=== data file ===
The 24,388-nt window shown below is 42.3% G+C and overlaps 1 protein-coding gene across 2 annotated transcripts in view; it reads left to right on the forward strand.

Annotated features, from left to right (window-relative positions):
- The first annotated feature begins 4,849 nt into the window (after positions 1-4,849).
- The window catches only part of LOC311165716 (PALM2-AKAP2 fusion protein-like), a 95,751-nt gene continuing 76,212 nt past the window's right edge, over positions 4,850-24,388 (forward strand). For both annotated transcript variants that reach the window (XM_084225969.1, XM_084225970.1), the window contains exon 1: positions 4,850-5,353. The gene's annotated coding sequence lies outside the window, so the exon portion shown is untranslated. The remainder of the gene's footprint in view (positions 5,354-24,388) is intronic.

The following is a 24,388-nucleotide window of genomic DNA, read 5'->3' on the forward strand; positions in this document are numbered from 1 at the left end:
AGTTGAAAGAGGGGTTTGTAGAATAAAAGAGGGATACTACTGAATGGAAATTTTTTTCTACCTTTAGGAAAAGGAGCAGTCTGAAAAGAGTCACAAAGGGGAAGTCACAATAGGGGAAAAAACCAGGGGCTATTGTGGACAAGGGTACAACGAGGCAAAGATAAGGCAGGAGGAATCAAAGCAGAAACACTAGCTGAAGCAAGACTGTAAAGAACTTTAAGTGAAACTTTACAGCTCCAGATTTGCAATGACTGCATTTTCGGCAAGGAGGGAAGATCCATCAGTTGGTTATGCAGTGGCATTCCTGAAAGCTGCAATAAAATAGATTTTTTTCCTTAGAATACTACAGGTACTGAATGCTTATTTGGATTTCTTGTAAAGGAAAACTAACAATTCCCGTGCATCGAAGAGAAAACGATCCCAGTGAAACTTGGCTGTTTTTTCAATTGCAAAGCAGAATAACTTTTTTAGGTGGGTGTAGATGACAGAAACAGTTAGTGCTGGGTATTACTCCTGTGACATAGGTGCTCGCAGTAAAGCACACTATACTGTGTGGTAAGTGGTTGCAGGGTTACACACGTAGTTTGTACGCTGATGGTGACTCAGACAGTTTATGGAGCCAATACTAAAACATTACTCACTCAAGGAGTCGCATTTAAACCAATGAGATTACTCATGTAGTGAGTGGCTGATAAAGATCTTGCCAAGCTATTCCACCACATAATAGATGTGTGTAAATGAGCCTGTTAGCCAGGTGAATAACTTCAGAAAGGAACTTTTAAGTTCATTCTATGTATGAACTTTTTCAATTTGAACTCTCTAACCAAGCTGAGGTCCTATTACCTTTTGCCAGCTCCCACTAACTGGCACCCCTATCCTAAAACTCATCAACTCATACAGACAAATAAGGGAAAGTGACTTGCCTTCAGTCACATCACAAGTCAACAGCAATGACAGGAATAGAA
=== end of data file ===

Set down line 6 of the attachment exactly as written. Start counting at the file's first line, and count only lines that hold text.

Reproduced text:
AGTTGAAAGAGGGGTTTGTAGAATAAAAGAGGGATACTACTGAATGGAAATTTTTTTCTACCTTTAGGAAAAGGAGCAGTCTGAAAAGAGTCACAAAGGGGAAGTCACAATAGGGGAAAAAACCAGGGGCTATTGTGGACAAGGGTACAACGAGGCAAAGATAAGGCAGGAGGAATCAAAGCAGAAACACTAGCTGAAGCAAGACTGTAAAGAACTTTAAGTGAAACTTTACAGCTCCAGATTTGCAATGACTGCATTTTCGGCAAGGAGGGAAGATCCATCAGTTGGTTATGCAGTGGCATTCCTGAAAGCTGCAATAAAATAGATTTTTTTCCTTAGAATACTACAGGTACTGAATGCTTATTTGGATTTCTTGTAAAGGAAAACTAACAATTCCCGTGCATCGAAGAGAAAACGATCCCAGTGAAACTTGGCTGTTTTTTCAATTGCAAAGCAGAATAACTTTTTTAGGTGGGTGTAGATGACAGAAACAGTTAGTGCTGGGTATTACTCCTGTGACATAGGTGCTCGCAGTAAAGCACACTATACTGTGTGGTAAGTGGTTGCAGGGTTACACACGTAGTTTGTACGCTGATGGTGACTCAGACAGTTTATGGAGCCAATACTAAAACATTACTCACTCAAGGAGTCGCATTTAAACCAATGAGATTACTCATGTAGTGAGTGGCTGATAAAGATCTTGCCAAGCTATTCCACCACATAATAGATGTGTGTAAATGAGCCTGTTAGCCAGGTGAATAACTTCAGAAAGGAACTTTTAAGTTCATTCTATGTATGAACTTTTTCAATTTGAACTCTCTAACCAAGCTGAGGTCCTATTACCTTTTGCCAGCTCCCACTAACTGGCACCCCTATCCTAAAACTCATCAACTCATACAGACAAATAAGGGAAAGTGACTTGCCTTCAGTCACATCACAAGTCAACAGCAATGACAGGAATAGAA